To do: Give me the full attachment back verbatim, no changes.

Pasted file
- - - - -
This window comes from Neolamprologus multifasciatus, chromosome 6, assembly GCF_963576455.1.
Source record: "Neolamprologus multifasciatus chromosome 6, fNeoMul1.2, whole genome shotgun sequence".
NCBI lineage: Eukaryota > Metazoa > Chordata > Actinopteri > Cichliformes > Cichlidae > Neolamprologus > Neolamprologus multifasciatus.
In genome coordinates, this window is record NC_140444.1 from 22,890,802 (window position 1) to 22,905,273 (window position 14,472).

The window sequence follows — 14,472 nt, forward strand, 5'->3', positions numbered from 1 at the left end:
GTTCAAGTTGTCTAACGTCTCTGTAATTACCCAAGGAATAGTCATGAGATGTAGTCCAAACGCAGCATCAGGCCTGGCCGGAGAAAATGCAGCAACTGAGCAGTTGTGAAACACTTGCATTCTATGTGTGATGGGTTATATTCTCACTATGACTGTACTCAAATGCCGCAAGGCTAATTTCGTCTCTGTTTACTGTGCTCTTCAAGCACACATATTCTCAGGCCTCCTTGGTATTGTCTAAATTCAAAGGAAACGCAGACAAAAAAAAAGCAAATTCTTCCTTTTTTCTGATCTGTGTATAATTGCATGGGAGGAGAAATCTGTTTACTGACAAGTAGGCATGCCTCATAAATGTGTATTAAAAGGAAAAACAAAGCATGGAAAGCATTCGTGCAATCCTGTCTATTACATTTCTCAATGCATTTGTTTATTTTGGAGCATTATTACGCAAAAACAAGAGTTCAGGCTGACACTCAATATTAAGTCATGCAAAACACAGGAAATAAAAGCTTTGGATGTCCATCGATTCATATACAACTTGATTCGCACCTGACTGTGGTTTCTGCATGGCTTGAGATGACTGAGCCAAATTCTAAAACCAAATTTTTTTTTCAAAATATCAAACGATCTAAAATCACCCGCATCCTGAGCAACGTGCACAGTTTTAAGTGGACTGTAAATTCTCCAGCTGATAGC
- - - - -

This window comes from Neolamprologus multifasciatus, chromosome 6, assembly GCF_963576455.1.
Source record: "Neolamprologus multifasciatus chromosome 6, fNeoMul1.2, whole genome shotgun sequence".
NCBI lineage: Eukaryota > Metazoa > Chordata > Actinopteri > Cichliformes > Cichlidae > Neolamprologus > Neolamprologus multifasciatus.
In genome coordinates, this window is record NC_140444.1 from 22,890,802 (window position 1) to 22,905,273 (window position 14,472).

The window sequence follows — 14,472 nt, forward strand, 5'->3', positions numbered from 1 at the left end:
GTTCAAGTTGTCTAACGTCTCTGTAATTACCCAAGGAATAGTCATGAGATGTAGTCCAAACGCAGCATCAGGCCTGGCCGGAGAAAATGCAGCAACTGAGCAGTTGTGAAACACTTGCATTCTATGTGTGATGGGTTATATTCTCACTATGACTGTACTCAAATGCCGCAAGGCTAATTTCGTCTCTGTTTACTGTGCTCTTCAAGCACACATATTCTCAGGCCTCCTTGGTATTGTCTAAATTCAAAGGAAACGCAGACAAAAAAAAAGCAAATTCTTCCTTTTTTCTGATCTGTGTATAATTGCATGGGAGGAGAAATCTGTTTACTGACAAGTAGGCATGCCTCATAAATGTGTATTAAAAGGAAAAACAAAGCATGGAAAGCATTCGTGCAATCCTGTCTATTACATTTCTCAATGCATTTGTTTATTTTGGAGCATTATTACGCAAAAACAAGAGTTCAGGCTGACACTCAATATTAAGTCATGCAAAACACAGGAAATAAAAGCTTTGGATGTCCATCGATTCATATACAACTTGATTCGCACCTGACTGTGGTTTCTGCATGGCTTGAGATGACTGAGCCAAATTCTAAAACCAAATTTTTTTTTCAAAATATCAAACGATCTAAAATCACCCGCATCCTGAGCAACGTGCACAGTTTTAAGTGGACTGTAAATTCTCCAGCTGATAGC